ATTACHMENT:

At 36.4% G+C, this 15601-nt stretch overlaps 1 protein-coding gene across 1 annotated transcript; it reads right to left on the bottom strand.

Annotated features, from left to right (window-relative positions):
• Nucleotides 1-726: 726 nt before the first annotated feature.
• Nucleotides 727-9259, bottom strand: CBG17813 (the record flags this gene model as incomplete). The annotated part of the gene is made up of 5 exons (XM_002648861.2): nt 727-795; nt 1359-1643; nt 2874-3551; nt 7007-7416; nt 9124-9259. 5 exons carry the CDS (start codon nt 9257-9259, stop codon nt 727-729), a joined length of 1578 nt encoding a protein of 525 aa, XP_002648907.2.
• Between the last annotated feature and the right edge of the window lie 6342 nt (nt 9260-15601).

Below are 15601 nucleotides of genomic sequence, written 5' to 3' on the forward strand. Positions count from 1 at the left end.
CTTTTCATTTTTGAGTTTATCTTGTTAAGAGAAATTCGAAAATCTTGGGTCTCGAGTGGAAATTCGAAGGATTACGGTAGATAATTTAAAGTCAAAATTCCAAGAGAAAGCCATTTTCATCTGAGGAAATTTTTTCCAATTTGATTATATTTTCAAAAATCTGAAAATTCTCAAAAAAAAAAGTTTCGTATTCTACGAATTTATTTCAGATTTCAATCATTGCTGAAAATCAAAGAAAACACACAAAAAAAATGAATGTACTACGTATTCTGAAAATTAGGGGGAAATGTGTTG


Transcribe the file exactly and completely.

At 36.4% G+C, this 15601-nt stretch overlaps 1 protein-coding gene across 1 annotated transcript; it reads right to left on the bottom strand.

Annotated features, from left to right (window-relative positions):
• Nucleotides 1-726: 726 nt before the first annotated feature.
• Nucleotides 727-9259, bottom strand: CBG17813 (the record flags this gene model as incomplete). The annotated part of the gene is made up of 5 exons (XM_002648861.2): nt 727-795; nt 1359-1643; nt 2874-3551; nt 7007-7416; nt 9124-9259. 5 exons carry the CDS (start codon nt 9257-9259, stop codon nt 727-729), a joined length of 1578 nt encoding a protein of 525 aa, XP_002648907.2.
• Between the last annotated feature and the right edge of the window lie 6342 nt (nt 9260-15601).

Below are 15601 nucleotides of genomic sequence, written 5' to 3' on the forward strand. Positions count from 1 at the left end.
CTTTTCATTTTTGAGTTTATCTTGTTAAGAGAAATTCGAAAATCTTGGGTCTCGAGTGGAAATTCGAAGGATTACGGTAGATAATTTAAAGTCAAAATTCCAAGAGAAAGCCATTTTCATCTGAGGAAATTTTTTCCAATTTGATTATATTTTCAAAAATCTGAAAATTCTCAAAAAAAAAAGTTTCGTATTCTACGAATTTATTTCAGATTTCAATCATTGCTGAAAATCAAAGAAAACACACAAAAAAAATGAATGTACTACGTATTCTGAAAATTAGGGGGAAATGTGTTG